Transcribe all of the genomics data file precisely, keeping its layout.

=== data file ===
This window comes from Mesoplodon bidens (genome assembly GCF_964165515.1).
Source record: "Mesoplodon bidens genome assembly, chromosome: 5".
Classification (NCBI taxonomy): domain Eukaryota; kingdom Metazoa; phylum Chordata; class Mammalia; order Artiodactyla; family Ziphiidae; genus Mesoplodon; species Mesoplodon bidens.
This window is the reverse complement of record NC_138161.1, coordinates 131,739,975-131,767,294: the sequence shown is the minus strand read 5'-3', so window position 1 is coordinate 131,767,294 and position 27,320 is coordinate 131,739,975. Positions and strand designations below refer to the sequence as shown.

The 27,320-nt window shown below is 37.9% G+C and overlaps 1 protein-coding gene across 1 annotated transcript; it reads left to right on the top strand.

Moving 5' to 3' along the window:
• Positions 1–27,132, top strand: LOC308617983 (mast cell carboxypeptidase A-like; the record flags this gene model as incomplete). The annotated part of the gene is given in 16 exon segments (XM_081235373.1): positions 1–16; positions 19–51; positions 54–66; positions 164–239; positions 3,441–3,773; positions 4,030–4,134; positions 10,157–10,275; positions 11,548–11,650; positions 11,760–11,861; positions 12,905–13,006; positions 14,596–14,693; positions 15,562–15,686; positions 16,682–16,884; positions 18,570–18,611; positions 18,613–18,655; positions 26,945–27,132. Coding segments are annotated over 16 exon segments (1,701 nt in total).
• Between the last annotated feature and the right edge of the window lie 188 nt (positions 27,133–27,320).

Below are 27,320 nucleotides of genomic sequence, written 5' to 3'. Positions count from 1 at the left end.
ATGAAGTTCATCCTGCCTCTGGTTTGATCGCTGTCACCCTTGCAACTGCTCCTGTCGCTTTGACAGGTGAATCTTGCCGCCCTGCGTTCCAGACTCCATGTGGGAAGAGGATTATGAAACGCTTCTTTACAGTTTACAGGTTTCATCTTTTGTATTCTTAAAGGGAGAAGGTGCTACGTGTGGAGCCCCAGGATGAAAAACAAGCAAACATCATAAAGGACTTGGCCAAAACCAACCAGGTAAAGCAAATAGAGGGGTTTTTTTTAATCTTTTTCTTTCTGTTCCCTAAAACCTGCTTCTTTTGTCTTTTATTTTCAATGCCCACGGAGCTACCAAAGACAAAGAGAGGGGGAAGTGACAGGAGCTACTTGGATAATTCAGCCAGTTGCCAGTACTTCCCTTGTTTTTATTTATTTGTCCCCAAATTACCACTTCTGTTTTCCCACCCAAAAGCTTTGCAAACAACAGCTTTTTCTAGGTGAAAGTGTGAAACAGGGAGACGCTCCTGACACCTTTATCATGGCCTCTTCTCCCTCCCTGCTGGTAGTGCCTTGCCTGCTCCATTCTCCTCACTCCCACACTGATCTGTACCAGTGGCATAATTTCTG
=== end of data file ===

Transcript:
This window comes from Mesoplodon bidens (genome assembly GCF_964165515.1).
Source record: "Mesoplodon bidens genome assembly, chromosome: 5".
Classification (NCBI taxonomy): domain Eukaryota; kingdom Metazoa; phylum Chordata; class Mammalia; order Artiodactyla; family Ziphiidae; genus Mesoplodon; species Mesoplodon bidens.
This window is the reverse complement of record NC_138161.1, coordinates 131,739,975-131,767,294: the sequence shown is the minus strand read 5'-3', so window position 1 is coordinate 131,767,294 and position 27,320 is coordinate 131,739,975. Positions and strand designations below refer to the sequence as shown.

The 27,320-nt window shown below is 37.9% G+C and overlaps 1 protein-coding gene across 1 annotated transcript; it reads left to right on the top strand.

Moving 5' to 3' along the window:
• Positions 1–27,132, top strand: LOC308617983 (mast cell carboxypeptidase A-like; the record flags this gene model as incomplete). The annotated part of the gene is given in 16 exon segments (XM_081235373.1): positions 1–16; positions 19–51; positions 54–66; positions 164–239; positions 3,441–3,773; positions 4,030–4,134; positions 10,157–10,275; positions 11,548–11,650; positions 11,760–11,861; positions 12,905–13,006; positions 14,596–14,693; positions 15,562–15,686; positions 16,682–16,884; positions 18,570–18,611; positions 18,613–18,655; positions 26,945–27,132. Coding segments are annotated over 16 exon segments (1,701 nt in total).
• Between the last annotated feature and the right edge of the window lie 188 nt (positions 27,133–27,320).

Below are 27,320 nucleotides of genomic sequence, written 5' to 3'. Positions count from 1 at the left end.
ATGAAGTTCATCCTGCCTCTGGTTTGATCGCTGTCACCCTTGCAACTGCTCCTGTCGCTTTGACAGGTGAATCTTGCCGCCCTGCGTTCCAGACTCCATGTGGGAAGAGGATTATGAAACGCTTCTTTACAGTTTACAGGTTTCATCTTTTGTATTCTTAAAGGGAGAAGGTGCTACGTGTGGAGCCCCAGGATGAAAAACAAGCAAACATCATAAAGGACTTGGCCAAAACCAACCAGGTAAAGCAAATAGAGGGGTTTTTTTTAATCTTTTTCTTTCTGTTCCCTAAAACCTGCTTCTTTTGTCTTTTATTTTCAATGCCCACGGAGCTACCAAAGACAAAGAGAGGGGGAAGTGACAGGAGCTACTTGGATAATTCAGCCAGTTGCCAGTACTTCCCTTGTTTTTATTTATTTGTCCCCAAATTACCACTTCTGTTTTCCCACCCAAAAGCTTTGCAAACAACAGCTTTTTCTAGGTGAAAGTGTGAAACAGGGAGACGCTCCTGACACCTTTATCATGGCCTCTTCTCCCTCCCTGCTGGTAGTGCCTTGCCTGCTCCATTCTCCTCACTCCCACACTGATCTGTACCAGTGGCATAATTTCTG